Why is the palace so big?
The enormous size of the Royal Palace of Stockholm has always attracted interest, and has sometimes led to debate about how the building is used. But why is the palace so big, and what was originally intended to be housed there?
Even before the palace fire of 1697, extensive planning and preparations had already been carried out for the construction of a new palace under the direction of Stockholm's city architect, Nicodemus Tessin the Younger. At that time, Sweden was still a great power and Stockholm was a city of European proportions.
A building with several functions
In the cities of the European monarchies, the architecture was used to emphasise the sovereignty and strength of the nation. The role of the prince as head of state was manifested in the castles and palaces built for him and his family. Their size and expression should signal not only power but also intellectual strength, in order to legitimise the role of the prince and the royal house in society.
These various objectives were depicted in slightly different ways around Europe. In the largest cities of London and Paris, as well as in the cities that were similar in size to Stockholm or smaller, palaces were built to meet the needs of the prince (in other words, the head of state) for a residence and the needs of the state for one or more buildings to house its central administration.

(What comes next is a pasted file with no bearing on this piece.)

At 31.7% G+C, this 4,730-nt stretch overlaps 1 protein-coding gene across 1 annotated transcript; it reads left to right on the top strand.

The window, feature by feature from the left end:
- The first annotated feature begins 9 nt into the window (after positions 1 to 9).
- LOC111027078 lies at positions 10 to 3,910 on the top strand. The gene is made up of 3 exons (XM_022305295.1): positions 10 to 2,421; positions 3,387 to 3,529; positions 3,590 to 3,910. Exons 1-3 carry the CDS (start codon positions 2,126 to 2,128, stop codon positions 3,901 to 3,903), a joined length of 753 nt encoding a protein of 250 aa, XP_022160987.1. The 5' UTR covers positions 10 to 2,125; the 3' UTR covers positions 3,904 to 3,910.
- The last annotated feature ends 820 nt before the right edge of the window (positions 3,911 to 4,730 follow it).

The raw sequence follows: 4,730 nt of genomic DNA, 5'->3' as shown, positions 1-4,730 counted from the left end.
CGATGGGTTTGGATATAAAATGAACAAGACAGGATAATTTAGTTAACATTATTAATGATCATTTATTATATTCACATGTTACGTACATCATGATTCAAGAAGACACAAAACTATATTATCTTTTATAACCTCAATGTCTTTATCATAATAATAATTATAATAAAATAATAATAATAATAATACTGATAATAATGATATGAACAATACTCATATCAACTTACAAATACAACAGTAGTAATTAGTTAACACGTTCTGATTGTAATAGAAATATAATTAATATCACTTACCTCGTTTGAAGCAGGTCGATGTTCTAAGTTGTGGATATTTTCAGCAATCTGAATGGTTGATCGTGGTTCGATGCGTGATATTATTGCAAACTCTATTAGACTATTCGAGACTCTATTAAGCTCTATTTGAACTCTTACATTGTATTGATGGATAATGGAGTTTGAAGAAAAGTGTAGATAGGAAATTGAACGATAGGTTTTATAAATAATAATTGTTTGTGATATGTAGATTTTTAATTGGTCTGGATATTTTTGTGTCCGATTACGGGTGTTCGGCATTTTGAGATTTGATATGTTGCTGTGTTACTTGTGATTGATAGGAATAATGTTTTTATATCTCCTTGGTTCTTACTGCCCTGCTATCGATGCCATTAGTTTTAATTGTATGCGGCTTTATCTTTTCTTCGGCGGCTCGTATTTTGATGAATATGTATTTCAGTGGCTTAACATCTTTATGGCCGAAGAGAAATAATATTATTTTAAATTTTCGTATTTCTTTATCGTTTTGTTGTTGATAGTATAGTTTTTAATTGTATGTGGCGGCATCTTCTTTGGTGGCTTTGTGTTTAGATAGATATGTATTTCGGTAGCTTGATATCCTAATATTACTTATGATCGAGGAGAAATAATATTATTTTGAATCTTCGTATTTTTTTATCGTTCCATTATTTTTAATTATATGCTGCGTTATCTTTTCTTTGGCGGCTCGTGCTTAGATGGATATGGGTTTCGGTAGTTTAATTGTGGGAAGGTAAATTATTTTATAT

A focal point for the nation
Tessin's plan for the city, which was partly realised, was based around a large, dominant palace building. This would house both the residences of the king and the royal family and the entire central state administration.
In addition to premises for the Riksdag of the Estates and the Council of the Realm (the parliament and government of the time), a number of central authorities were also based here, including the National Archives, the National Library and the Supreme Court.
Today, we can only speculate about why Tessin wanted everything in one building. Like architects throughout the years, he was influenced by economic, aesthetic and topographical conditions. Whatever his reasoning, King Karl XII's regency – under the direction of Queen Dowager Hedvig Eleonora – approved Tessin's plans and a lengthy period of construction began.
An open palace
Over time, the authorities that were once based at the palace moved to other buildings as their needs changed in line with social developments. Alongside this, the palace has retained its function as a residence for the head of state, but has also become a kind of historic monument to which visitors have a high degree of access.
Visitors to the palace can now experience a building that depicts Sweden's history from a broad and multifaceted perspective. They can find out not only about the lives of Sweden's kings and their families, but also about how Sweden has been governed, administered and developed in modern times.
Top image: The Royal Palace of Stockholm. Photo: Mattias Klum